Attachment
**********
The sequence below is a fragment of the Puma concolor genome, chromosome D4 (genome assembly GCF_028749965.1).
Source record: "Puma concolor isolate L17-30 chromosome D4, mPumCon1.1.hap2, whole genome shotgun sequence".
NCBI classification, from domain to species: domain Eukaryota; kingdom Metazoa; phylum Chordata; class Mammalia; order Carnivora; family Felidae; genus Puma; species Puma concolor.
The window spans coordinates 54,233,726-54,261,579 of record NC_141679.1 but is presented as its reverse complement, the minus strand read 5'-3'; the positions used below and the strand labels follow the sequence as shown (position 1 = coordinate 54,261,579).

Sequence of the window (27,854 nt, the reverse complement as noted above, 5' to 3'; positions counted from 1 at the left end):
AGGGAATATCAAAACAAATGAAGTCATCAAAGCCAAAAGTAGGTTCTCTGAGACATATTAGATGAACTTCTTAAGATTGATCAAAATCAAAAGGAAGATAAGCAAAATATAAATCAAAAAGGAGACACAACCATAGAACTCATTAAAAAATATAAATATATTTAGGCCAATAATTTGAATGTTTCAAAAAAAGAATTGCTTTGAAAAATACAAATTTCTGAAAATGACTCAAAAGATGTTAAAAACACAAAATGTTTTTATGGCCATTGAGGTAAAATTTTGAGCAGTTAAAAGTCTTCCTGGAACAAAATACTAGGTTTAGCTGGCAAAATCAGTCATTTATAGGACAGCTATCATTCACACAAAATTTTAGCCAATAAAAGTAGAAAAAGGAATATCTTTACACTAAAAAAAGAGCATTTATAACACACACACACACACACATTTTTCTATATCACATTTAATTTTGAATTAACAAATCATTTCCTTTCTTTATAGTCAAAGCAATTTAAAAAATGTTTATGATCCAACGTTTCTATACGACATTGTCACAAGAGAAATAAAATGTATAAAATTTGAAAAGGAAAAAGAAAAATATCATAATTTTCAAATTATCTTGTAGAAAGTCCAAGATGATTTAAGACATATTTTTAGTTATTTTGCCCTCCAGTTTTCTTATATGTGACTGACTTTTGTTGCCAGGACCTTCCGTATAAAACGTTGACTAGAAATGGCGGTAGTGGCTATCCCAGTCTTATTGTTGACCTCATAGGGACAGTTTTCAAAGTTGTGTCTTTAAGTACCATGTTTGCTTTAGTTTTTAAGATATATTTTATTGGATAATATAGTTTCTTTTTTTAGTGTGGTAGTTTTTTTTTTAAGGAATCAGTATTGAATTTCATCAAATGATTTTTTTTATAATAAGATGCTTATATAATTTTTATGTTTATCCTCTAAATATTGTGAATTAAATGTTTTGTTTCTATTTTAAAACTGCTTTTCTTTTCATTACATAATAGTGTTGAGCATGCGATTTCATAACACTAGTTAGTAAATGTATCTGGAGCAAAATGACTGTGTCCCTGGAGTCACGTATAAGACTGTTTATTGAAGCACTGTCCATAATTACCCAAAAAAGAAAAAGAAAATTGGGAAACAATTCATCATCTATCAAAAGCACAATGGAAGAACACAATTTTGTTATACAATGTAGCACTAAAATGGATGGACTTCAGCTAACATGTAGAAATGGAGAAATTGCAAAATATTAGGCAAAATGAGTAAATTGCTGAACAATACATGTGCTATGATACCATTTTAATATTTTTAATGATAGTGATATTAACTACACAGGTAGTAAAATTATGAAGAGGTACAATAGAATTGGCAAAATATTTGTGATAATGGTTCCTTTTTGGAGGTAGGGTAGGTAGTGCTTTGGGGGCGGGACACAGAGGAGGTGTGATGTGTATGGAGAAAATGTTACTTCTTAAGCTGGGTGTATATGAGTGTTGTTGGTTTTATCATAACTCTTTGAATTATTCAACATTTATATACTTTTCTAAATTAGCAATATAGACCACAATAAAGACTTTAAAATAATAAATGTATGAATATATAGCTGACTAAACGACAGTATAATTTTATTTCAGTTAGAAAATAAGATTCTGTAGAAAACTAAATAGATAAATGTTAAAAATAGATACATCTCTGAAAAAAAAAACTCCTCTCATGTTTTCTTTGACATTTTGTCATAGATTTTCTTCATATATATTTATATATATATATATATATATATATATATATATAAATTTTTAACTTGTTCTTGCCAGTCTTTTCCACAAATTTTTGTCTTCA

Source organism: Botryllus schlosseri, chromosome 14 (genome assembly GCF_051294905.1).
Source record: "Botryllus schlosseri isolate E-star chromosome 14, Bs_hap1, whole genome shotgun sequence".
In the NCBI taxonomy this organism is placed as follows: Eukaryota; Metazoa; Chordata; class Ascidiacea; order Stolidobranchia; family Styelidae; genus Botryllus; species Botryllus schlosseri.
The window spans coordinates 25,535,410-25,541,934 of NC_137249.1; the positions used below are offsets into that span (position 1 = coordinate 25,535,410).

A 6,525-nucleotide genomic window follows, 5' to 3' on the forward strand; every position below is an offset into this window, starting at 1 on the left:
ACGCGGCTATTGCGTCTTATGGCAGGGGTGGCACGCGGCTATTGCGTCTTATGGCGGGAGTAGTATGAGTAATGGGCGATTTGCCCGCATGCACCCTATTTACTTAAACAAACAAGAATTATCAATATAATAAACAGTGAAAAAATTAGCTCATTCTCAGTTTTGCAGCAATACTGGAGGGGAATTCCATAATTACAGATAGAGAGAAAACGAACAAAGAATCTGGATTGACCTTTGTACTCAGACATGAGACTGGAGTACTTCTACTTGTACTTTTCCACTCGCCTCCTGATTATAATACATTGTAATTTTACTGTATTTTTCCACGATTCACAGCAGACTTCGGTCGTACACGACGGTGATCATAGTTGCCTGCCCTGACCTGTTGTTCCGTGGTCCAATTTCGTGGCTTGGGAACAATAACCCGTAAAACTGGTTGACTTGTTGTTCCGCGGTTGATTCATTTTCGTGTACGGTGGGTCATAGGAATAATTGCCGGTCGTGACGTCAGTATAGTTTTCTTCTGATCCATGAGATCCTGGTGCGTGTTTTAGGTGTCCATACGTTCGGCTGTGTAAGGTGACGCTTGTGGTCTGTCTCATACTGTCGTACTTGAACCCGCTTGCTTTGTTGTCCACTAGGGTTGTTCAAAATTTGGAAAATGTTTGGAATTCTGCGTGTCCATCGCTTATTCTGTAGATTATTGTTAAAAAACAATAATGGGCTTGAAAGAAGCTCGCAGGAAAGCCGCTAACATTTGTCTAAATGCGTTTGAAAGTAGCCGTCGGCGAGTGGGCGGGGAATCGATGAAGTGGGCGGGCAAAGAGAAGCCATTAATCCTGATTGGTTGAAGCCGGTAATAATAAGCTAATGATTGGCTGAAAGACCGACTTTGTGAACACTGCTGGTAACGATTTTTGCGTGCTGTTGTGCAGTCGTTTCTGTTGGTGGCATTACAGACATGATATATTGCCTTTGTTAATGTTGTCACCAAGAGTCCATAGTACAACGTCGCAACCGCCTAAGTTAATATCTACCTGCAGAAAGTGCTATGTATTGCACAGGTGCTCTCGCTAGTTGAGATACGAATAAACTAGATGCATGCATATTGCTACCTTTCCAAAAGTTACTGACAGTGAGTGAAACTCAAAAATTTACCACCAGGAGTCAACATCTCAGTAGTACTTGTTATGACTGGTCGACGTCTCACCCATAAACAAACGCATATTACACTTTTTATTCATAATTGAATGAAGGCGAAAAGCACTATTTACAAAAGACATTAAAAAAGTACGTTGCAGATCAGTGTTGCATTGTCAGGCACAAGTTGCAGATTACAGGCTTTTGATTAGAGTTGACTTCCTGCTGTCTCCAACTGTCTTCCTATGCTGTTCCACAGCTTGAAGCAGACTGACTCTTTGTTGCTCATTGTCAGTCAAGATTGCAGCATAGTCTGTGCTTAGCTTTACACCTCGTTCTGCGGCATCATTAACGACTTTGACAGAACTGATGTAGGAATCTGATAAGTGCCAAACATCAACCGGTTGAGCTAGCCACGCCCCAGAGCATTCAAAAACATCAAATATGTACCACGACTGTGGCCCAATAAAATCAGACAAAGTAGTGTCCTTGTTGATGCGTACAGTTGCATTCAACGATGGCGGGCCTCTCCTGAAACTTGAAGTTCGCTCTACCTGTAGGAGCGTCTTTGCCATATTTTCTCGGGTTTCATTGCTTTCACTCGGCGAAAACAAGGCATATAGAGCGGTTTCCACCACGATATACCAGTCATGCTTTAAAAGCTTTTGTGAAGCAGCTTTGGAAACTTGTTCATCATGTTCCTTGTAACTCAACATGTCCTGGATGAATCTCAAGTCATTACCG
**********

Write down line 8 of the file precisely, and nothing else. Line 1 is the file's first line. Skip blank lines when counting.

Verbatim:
Source record: "Botryllus schlosseri isolate E-star chromosome 14, Bs_hap1, whole genome shotgun sequence".